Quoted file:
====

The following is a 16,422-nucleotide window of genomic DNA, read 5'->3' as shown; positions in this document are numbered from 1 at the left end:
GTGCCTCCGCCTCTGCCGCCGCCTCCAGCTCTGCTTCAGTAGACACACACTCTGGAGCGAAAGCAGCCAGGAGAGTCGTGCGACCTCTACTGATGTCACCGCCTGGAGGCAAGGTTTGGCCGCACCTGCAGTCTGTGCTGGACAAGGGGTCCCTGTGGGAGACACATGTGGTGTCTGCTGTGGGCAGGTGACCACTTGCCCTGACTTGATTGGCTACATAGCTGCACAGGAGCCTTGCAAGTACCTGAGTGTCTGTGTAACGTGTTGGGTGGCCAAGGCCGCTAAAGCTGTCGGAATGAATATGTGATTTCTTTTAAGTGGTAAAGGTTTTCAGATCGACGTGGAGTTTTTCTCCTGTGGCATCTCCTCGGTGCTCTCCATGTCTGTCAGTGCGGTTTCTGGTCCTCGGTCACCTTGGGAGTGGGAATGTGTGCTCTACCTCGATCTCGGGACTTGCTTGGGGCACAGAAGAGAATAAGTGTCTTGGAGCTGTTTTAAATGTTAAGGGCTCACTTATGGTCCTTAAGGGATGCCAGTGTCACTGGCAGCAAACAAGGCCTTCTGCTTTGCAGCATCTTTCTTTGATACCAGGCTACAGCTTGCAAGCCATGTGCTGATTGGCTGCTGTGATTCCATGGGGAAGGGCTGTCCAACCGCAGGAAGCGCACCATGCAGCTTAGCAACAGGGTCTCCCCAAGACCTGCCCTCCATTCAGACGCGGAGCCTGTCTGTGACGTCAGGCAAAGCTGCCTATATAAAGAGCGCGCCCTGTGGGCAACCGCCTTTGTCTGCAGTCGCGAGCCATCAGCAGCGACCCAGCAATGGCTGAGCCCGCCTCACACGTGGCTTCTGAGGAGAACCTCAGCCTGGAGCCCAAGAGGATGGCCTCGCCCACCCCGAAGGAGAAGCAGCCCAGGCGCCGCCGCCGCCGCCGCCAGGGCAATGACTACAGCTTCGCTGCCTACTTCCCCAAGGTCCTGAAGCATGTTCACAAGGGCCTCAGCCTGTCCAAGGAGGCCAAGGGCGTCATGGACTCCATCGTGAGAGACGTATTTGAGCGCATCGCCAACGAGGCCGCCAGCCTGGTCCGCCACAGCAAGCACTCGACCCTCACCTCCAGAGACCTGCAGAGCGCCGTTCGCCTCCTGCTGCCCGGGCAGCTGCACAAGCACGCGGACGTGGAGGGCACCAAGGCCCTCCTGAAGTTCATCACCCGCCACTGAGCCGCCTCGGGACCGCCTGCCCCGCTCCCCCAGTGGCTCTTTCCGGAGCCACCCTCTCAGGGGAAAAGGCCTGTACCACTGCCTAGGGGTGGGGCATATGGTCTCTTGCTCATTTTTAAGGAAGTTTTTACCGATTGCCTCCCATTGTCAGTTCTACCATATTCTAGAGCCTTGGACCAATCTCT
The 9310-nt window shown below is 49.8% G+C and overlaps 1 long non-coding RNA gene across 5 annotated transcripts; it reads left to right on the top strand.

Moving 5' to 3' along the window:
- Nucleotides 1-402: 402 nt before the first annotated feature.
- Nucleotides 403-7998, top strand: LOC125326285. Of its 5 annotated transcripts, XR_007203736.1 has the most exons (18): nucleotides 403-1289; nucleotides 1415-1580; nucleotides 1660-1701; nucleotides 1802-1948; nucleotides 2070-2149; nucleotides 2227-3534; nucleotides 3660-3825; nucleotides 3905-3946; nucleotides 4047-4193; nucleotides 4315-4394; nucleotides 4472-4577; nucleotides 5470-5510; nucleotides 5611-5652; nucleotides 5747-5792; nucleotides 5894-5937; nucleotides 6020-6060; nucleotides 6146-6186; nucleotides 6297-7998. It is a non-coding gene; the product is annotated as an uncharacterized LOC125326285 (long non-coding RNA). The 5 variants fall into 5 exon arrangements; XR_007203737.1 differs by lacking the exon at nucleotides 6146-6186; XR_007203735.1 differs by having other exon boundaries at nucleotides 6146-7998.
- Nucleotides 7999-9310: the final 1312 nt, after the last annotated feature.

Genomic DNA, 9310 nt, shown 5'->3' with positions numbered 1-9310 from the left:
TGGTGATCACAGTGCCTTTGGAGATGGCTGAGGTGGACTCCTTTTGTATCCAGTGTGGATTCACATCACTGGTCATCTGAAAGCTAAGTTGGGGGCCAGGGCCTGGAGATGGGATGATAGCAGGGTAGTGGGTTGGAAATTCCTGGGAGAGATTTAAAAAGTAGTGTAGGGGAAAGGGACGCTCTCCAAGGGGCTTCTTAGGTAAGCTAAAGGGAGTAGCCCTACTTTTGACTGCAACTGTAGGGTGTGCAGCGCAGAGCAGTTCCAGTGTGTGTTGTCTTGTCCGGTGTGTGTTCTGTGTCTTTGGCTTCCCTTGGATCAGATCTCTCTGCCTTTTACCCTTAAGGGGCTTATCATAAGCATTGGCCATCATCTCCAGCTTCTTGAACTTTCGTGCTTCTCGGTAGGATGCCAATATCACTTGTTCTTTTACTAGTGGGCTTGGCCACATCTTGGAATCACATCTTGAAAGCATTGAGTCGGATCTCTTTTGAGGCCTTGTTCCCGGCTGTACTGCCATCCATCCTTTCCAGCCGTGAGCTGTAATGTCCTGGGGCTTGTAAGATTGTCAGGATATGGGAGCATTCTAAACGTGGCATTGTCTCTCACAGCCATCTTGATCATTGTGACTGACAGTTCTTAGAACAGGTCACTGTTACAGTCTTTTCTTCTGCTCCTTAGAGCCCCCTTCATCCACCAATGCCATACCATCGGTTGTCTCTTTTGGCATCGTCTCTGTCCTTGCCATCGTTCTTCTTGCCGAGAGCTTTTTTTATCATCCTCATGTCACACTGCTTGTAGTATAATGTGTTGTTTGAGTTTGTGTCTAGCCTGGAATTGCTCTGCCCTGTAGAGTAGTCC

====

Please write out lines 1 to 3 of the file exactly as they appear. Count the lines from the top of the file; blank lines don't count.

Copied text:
The following is a 16,422-nucleotide window of genomic DNA, read 5'->3' as shown; positions in this document are numbered from 1 at the left end:
GTGCCTCCGCCTCTGCCGCCGCCTCCAGCTCTGCTTCAGTAGACACACACTCTGGAGCGAAAGCAGCCAGGAGAGTCGTGCGACCTCTACTGATGTCACCGCCTGGAGGCAAGGTTTGGCCGCACCTGCAGTCTGTGCTGGACAAGGGGTCCCTGTGGGAGACACATGTGGTGTCTGCTGTGGGCAGGTGACCACTTGCCCTGACTTGATTGGCTACATAGCTGCACAGGAGCCTTGCAAGTACCTGAGTGTCTGTGTAACGTGTTGGGTGGCCAAGGCCGCTAAAGCTGTCGGAATGAATATGTGATTTCTTTTAAGTGGTAAAGGTTTTCAGATCGACGTGGAGTTTTTCTCCTGTGGCATCTCCTCGGTGCTCTCCATGTCTGTCAGTGCGGTTTCTGGTCCTCGGTCACCTTGGGAGTGGGAATGTGTGCTCTACCTCGATCTCGGGACTTGCTTGGGGCACAGAAGAGAATAAGTGTCTTGGAGCTGTTTTAAATGTTAAGGGCTCACTTATGGTCCTTAAGGGATGCCAGTGTCACTGGCAGCAAACAAGGCCTTCTGCTTTGCAGCATCTTTCTTTGATACCAGGCTACAGCTTGCAAGCCATGTGCTGATTGGCTGCTGTGATTCCATGGGGAAGGGCTGTCCAACCGCAGGAAGCGCACCATGCAGCTTAGCAACAGGGTCTCCCCAAGACCTGCCCTCCATTCAGACGCGGAGCCTGTCTGTGACGTCAGGCAAAGCTGCCTATATAAAGAGCGCGCCCTGTGGGCAACCGCCTTTGTCTGCAGTCGCGAGCCATCAGCAGCGACCCAGCAATGGCTGAGCCCGCCTCACACGTGGCTTCTGAGGAGAACCTCAGCCTGGAGCCCAAGAGGATGGCCTCGCCCACCCCGAAGGAGAAGCAGCCCAGGCGCCGCCGCCGCCGCCGCCAGGGCAATGACTACAGCTTCGCTGCCTACTTCCCCAAGGTCCTGAAGCATGTTCACAAGGGCCTCAGCCTGTCCAAGGAGGCCAAGGGCGTCATGGACTCCATCGTGAGAGACGTATTTGAGCGCATCGCCAACGAGGCCGCCAGCCTGGTCCGCCACAGCAAGCACTCGACCCTCACCTCCAGAGACCTGCAGAGCGCCGTTCGCCTCCTGCTGCCCGGGCAGCTGCACAAGCACGCGGACGTGGAGGGCACCAAGGCCCTCCTGAAGTTCATCACCCGCCACTGAGCCGCCTCGGGACCGCCTGCCCCGCTCCCCCAGTGGCTCTTTCCGGAGCCACCCTCTCAGGGGAAAAGGCCTGTACCACTGCCTAGGGGTGGGGCATATGGTCTCTTGCTCATTTTTAAGGAAGTTTTTACCGATTGCCTCCCATTGTCAGTTCTACCATATTCTAGAGCCTTGGACCAATCTCT
The 9310-nt window shown below is 49.8% G+C and overlaps 1 long non-coding RNA gene across 5 annotated transcripts; it reads left to right on the top strand.